SC: Wear many hats, yes, exactly. And so in going through the startup experience of joining early and building out teams, some of the teams that I built out where first, software engineering and then product, and then finally data analytics. That’s how I started getting closer into the data engineering space, not through a intentional job change of, I wanted to be a data engineer, but more, okay, software teams have a lot of data that they’re working with and are generating, clickstream type tracking, relational stores and orders and users and things like this, and the data and analytics teams are trying to use that data and unlock insights, and so it turns out the bridge there is data engineering.

 

LD: I don’t know, so you fell into it, but you kinda fell into it a little bit is what it sounds like. What made you decide, “I wanna continue doing this,” instead of run away screaming with your hair on fire?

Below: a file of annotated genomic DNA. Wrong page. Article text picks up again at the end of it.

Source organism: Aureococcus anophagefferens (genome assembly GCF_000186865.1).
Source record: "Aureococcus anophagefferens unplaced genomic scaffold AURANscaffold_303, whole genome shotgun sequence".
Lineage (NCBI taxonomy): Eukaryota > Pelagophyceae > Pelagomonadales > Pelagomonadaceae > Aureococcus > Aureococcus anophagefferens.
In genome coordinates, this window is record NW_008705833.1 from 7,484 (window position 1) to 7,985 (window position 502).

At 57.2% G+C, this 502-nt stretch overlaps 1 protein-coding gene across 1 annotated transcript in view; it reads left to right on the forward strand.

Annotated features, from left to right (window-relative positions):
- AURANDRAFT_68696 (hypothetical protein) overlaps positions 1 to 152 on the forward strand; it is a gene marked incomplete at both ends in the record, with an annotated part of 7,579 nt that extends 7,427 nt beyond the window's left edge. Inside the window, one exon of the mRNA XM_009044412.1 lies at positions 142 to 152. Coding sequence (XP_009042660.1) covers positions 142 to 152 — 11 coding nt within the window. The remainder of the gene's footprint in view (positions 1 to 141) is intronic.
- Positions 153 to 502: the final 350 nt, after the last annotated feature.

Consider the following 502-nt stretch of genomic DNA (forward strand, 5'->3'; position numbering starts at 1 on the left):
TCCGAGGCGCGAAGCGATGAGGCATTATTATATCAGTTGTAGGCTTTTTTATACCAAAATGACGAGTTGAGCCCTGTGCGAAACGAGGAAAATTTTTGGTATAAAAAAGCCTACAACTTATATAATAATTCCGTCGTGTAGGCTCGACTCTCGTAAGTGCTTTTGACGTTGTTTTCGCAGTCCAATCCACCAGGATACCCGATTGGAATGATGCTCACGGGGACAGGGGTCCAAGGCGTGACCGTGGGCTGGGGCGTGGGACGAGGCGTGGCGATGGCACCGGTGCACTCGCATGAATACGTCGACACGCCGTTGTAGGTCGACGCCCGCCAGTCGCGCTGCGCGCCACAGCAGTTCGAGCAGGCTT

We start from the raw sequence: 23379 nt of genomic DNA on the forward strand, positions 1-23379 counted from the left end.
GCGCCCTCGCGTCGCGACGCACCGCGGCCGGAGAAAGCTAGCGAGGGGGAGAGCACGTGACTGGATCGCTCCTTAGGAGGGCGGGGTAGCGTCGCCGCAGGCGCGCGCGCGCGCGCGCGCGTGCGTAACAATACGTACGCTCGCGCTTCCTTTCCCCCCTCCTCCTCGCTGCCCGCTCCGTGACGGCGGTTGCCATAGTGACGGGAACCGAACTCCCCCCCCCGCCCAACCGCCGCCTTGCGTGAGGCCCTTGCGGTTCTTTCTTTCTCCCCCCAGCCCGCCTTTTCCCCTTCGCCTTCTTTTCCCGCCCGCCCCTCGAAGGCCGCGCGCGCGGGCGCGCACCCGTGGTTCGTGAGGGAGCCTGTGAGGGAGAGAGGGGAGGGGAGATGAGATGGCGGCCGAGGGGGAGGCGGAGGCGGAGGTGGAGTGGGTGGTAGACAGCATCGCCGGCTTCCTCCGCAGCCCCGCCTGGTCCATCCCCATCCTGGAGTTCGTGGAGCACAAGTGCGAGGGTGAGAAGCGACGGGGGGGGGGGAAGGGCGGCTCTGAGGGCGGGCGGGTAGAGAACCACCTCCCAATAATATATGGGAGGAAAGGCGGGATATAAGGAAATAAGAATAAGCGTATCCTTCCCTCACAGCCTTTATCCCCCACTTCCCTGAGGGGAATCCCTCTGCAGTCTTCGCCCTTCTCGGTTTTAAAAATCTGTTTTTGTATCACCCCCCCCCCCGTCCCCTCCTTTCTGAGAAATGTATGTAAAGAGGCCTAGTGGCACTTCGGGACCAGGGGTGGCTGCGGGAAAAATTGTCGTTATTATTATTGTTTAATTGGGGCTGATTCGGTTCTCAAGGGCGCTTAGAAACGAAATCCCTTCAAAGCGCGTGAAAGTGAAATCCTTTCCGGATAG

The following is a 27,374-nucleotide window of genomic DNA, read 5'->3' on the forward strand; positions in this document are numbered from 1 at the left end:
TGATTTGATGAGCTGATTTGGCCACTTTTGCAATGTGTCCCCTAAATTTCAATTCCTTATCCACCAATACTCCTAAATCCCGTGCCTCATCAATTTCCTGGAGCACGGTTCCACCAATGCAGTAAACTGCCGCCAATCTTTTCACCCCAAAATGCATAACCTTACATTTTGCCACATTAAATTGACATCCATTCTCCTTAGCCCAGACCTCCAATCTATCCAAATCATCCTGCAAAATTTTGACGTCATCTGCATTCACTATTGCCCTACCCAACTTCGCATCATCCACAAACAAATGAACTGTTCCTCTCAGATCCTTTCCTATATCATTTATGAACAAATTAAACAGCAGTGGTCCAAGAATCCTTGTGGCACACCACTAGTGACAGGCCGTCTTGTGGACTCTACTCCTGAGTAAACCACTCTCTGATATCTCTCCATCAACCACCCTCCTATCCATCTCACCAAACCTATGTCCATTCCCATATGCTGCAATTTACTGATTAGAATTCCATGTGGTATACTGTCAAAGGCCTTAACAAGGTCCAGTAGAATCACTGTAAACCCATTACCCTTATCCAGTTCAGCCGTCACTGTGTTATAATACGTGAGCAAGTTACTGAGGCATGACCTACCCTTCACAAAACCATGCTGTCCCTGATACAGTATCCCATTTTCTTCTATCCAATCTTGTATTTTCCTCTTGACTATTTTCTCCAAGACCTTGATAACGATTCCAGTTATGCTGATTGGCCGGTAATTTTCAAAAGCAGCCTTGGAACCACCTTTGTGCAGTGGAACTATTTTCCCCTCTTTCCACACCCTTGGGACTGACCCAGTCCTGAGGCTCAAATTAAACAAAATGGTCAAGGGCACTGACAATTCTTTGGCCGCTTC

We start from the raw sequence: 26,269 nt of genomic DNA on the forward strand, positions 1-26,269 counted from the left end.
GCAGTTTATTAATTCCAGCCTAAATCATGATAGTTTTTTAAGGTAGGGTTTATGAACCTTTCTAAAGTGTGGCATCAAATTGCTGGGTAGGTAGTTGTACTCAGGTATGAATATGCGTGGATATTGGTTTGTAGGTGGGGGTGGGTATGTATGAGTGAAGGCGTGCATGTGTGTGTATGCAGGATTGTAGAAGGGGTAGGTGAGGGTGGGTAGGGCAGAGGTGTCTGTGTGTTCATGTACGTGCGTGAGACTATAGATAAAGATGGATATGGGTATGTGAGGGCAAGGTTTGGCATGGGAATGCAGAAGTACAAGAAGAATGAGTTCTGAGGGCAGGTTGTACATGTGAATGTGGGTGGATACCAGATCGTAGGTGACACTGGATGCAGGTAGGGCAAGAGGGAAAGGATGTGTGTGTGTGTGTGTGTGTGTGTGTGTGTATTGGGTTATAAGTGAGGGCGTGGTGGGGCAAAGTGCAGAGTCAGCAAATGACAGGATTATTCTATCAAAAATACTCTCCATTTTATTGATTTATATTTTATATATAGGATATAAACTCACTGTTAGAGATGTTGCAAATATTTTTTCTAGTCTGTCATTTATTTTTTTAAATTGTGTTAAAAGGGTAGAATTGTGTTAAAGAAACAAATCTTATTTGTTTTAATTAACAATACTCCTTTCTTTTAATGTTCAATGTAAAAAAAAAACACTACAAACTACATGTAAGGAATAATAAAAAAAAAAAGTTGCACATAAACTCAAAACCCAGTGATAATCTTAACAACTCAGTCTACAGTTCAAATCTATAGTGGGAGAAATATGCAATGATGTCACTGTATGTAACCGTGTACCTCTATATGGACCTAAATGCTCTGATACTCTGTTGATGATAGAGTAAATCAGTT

SC: Yeah. It might partly come from… At Maven, we were primarily working in this programming language called Closure, which it’s a little bit more of a niche language, but one of the things that Closure really talks about is, all your code is data, all your data is code, and really, the point of that sentiment is saying that the more that we can bring down into the data layer, even in a programming language sense, the more flexibility we have, the more structure that there is, the more isomorphic, let’s say, that everything can become. And when you start thinking about that way, a lot of things start looking like data problems and rules engines, and how can we abstract away what we’re really writing in this imperative thing into more of a code base/data engine. And so when you start doing that for, let’s say, five or six years, everything does really start looking like a data problem, you’re like, “Oh, we need to think CRM profiles to this email system?” That’s basically just a data problem, or, “Hey, we need to compute order totals on orders?”